I love a good boy next door story, because first I loved the boy next door.


I love a good boy next door story, because first I loved the boy next door.

His name was Matthew, and I was two when we moved onto his street. A narrow strip of woods separated our houses, but as we grew older we wore a path between those roots and branches, so wide that it was hard to imagine a time when our lawns and lives hadn’t been connected.

And just like I couldn’t remember a time without the path, I couldn’t imagine a time when Matthew wouldn’t be a part of my life. We made a pact to grow old, to get married, to never stop climbing rocks or exploring. To never yell at each other if we came home in ripped pants and one shoe, because we’d lost the other along the muddy stream bank in our forest. He agreed with my belief that no outfit was complete without a flower/weed crown. And I fully supported his desire to build and climb Mount Everest in his sandbox. We planned to eat hotdogs every meal—wrapped in a buttered piece of white bread. Chasing these with chocolate milk and an ice cream sandwich that we’d eat in layers—both cookies first, then that rectangle of vanilla ice cream, chasing the drips away with sticky tongues, then rinsing off in a sprinkler.

We had plans to be astronauts and train engineers and royalty and pop stars—and veterinarians who never had to deal with the bloody or sad parts. Basically, we’d just snuggle the pets.

Then a for sale sign appeared in his lawn. And Matthew’s family moved away.

Over the years I’ve searched for him on Facebook and come up empty. He exists in my memories and a collection of pictures in old photo albums my parents’ basement. He lives somewhere else in this world having a life that is as separate from mine as it was once entangled.

A young Tiffany Schmidt.

A young Tiffany Schmidt.

Matthew moved right around the age when I read Little Women  for the first time—meeting my first literary boy next door in Theodore Laurence (aka Laurie).  I’ve been a sucker for this trope ever since.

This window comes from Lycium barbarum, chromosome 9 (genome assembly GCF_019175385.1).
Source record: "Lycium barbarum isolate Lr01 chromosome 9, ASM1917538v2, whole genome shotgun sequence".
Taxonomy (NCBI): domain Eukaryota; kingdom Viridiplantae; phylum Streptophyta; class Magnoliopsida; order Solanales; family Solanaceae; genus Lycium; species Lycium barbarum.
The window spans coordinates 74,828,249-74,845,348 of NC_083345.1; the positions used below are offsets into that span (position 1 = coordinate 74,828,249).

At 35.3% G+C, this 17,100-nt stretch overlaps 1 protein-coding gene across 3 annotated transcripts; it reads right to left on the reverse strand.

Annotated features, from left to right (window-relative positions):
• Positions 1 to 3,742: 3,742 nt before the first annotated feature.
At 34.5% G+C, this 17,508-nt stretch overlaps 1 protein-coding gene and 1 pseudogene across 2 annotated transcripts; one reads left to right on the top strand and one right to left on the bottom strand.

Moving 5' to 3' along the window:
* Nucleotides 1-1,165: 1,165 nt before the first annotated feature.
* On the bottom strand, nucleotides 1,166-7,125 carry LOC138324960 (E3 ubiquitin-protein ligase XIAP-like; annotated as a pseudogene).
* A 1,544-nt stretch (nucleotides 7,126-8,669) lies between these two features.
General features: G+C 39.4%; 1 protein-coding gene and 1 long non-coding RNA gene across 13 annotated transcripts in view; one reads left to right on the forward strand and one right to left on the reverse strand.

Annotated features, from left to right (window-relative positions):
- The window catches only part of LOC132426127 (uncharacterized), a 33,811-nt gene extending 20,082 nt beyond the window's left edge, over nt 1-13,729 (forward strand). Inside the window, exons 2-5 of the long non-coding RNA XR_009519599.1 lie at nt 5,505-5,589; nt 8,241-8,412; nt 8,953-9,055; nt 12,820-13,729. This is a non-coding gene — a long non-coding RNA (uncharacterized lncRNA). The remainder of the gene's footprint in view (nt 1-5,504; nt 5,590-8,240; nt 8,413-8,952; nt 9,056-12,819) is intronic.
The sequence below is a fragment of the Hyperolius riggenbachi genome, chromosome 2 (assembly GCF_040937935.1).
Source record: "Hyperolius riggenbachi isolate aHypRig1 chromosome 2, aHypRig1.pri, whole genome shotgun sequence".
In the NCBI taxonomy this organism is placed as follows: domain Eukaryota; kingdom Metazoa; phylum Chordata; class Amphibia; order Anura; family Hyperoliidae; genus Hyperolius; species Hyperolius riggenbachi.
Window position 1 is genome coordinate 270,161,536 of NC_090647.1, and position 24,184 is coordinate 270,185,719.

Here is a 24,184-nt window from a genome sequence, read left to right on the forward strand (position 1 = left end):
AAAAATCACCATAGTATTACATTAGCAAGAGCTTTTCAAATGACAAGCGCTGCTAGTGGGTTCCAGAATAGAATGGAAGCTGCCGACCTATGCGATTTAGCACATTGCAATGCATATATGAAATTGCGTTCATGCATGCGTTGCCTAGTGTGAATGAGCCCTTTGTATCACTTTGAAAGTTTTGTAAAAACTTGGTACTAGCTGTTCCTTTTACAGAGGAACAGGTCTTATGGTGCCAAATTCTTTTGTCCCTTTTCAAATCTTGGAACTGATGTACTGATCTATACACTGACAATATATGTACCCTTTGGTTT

There’s something so irresistible about the idea of having a shared history with the hero. Someone who’s seen you in your faded, blueberry stained Strawberry Shortcake swimsuit and watched ET with you while you had the chicken pox. And despite having witnessed the bangs you cut yourself with safety scissors and the time you peed your pants at the playground* still thinks you’re pretty great. The idea that that same someone could stick by your side through all the awkward body changes and skin disasters of puberty and that time the woman at the mall makeup counter convinced you white eye shadow and eyeliner was totally flattering…  and then look at you and realize how remarkable and beautiful you are— it’s the stuff of fairy tales. Or at least of country songs and romance novel plots.

The friend next door is someone you can ask to prom without them reading into it  (though you secretly hope they will read into it and cross the boundary between friend and girlfriend/boyfriend).  They’re the person who’ll help you hunt down your dog when he escaped out the backdoor, or who immediately gets it when your siblings are tap dancing on the shreds of your patience—possibly because you dragged him to their recital so you wouldn’t have to endure it alone.

It’s like that meme that’s been everywhere lately: If you don’t love me at my (worst), then you don’t deserve me at my (best) .

There’s reassurance in knowing that if someone’s tolerated you this long, they’re hopefully not getting sick of you anytime in the future. That if they’ve grown up with you without growing apart, that your journeys could continue on the same path.

There are other types of boys next door—there’s the forbidden, mysterious bad boy hidden away on the other side of a fence; there’s the exciting new boy who just moved in—I like these too. And I adore books that subvert this trope as well. But it’s that shared history that I keep coming back to, both in the books I love to read and in those I like to write.  There’s something powerfully grounding and steadying about a love interest who knows who you are and where you come from—especially in a plot where the heroine’s life and identify are about to go through dramatic shifts.

I devour these plots. Give me a love interest that references the heroine’s past and future and I go swoony eyed.

And if you are a boy next door fan as well, I think you’ll be pretty excited by Bookish Boyfriends 2…

*These are all purely hypothetical, of course.

READ MORE: How to Make a Wish is the book I needed as a teen.


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About Author

Tiffany Schmidt

Tiffany Schmidt grew up in Massachusetts, where she split her childhood between the library and the time out chair. She is the author of several popular young adult novels, including Send Me a Sign, Bright Before Sunrise, and the Once Upon a Crime Family series. A former sixth grade teacher, she lives in Pennsylvania with her impish twin sons, their rascally baby brother, a pair of spoiled puggles, and her very saintly husband. Find her online at TiffanySchmidt.com, or on Twitter and Instagram

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